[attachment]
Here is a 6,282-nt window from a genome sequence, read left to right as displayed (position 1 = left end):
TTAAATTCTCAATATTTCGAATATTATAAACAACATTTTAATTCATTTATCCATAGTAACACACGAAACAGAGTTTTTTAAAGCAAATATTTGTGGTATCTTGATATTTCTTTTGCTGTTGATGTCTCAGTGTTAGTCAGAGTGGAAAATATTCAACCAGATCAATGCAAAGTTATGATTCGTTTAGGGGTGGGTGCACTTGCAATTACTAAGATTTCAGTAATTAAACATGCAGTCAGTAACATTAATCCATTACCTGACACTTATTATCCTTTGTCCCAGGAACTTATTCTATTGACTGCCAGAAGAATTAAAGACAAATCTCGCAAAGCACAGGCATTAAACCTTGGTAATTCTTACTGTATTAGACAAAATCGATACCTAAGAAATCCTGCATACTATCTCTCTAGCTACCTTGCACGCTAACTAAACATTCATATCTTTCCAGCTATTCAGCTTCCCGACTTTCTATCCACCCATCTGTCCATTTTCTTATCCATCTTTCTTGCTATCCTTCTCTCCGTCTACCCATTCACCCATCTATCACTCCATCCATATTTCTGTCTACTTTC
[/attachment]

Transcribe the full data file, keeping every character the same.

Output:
Here is a 6,282-nt window from a genome sequence, read left to right as displayed (position 1 = left end):
TTAAATTCTCAATATTTCGAATATTATAAACAACATTTTAATTCATTTATCCATAGTAACACACGAAACAGAGTTTTTTAAAGCAAATATTTGTGGTATCTTGATATTTCTTTTGCTGTTGATGTCTCAGTGTTAGTCAGAGTGGAAAATATTCAACCAGATCAATGCAAAGTTATGATTCGTTTAGGGGTGGGTGCACTTGCAATTACTAAGATTTCAGTAATTAAACATGCAGTCAGTAACATTAATCCATTACCTGACACTTATTATCCTTTGTCCCAGGAACTTATTCTATTGACTGCCAGAAGAATTAAAGACAAATCTCGCAAAGCACAGGCATTAAACCTTGGTAATTCTTACTGTATTAGACAAAATCGATACCTAAGAAATCCTGCATACTATCTCTCTAGCTACCTTGCACGCTAACTAAACATTCATATCTTTCCAGCTATTCAGCTTCCCGACTTTCTATCCACCCATCTGTCCATTTTCTTATCCATCTTTCTTGCTATCCTTCTCTCCGTCTACCCATTCACCCATCTATCACTCCATCCATATTTCTGTCTACTTTC